A unit of Williams' midstream energy business has successfully completed the testing phase on equipment it is developing to perform deepwater pipeline connections.
The company has patented the Deep Tap process, which uses remotely operated vehicles designed to interconnect gathering pipelines in water depths up to and beyond 8,000 feet.
Guy Suffridge, Williams' project developer, commented, "Deep Tap goes where divers cannot. Our prototype has been engineered, fabricated and tested. All the parts, pieces and procedures came together like they were supposed to during the integration test. Now we're ready to work offshore."
The systems integration test was administered in Houston during the past few months at the headquarters of Oceaneering International, Inc. one of Williams' partners. Other partners in the project dubbed Deep Tap include T.D. Williamson and Oil States HydroTech Systems, Inc.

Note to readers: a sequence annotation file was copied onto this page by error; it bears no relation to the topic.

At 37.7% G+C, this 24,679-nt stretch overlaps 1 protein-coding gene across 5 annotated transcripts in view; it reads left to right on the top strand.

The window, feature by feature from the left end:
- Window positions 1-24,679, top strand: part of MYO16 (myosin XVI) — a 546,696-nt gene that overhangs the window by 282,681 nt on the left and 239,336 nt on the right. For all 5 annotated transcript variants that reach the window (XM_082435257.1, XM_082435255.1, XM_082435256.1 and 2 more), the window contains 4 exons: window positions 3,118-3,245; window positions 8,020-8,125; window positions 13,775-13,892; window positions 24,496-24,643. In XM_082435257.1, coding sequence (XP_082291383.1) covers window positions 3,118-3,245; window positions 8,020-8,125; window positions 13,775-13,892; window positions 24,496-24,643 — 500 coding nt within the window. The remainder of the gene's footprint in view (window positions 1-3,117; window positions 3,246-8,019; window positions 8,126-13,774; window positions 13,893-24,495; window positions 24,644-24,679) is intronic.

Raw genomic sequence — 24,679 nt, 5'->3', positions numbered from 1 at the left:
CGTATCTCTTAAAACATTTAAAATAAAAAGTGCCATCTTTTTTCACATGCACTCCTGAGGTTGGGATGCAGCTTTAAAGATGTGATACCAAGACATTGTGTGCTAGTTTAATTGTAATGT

The technology can be applied on pipes up to 20 inches in diameter, allowing pipeline operators, including Williams, to aggregate volumes and offer economies of scale to deepwater producers and associated gathering systems.
"Deepwater producers likely stand to gain the most from this technology," Suffridge explained. "Discoveries are often considered uneconomic when the reserves don't justify the expense of building dedicated infrastructure back to shallow-water facilities. Now, those reserves could become commercially viable because Deep Tap could tie the production to existing gathering lines in deepwater."
The first commercial application of Deep Tap is planned for a Williams 12-inch diameter gathering pipeline in the Gulf of Mexico this summer.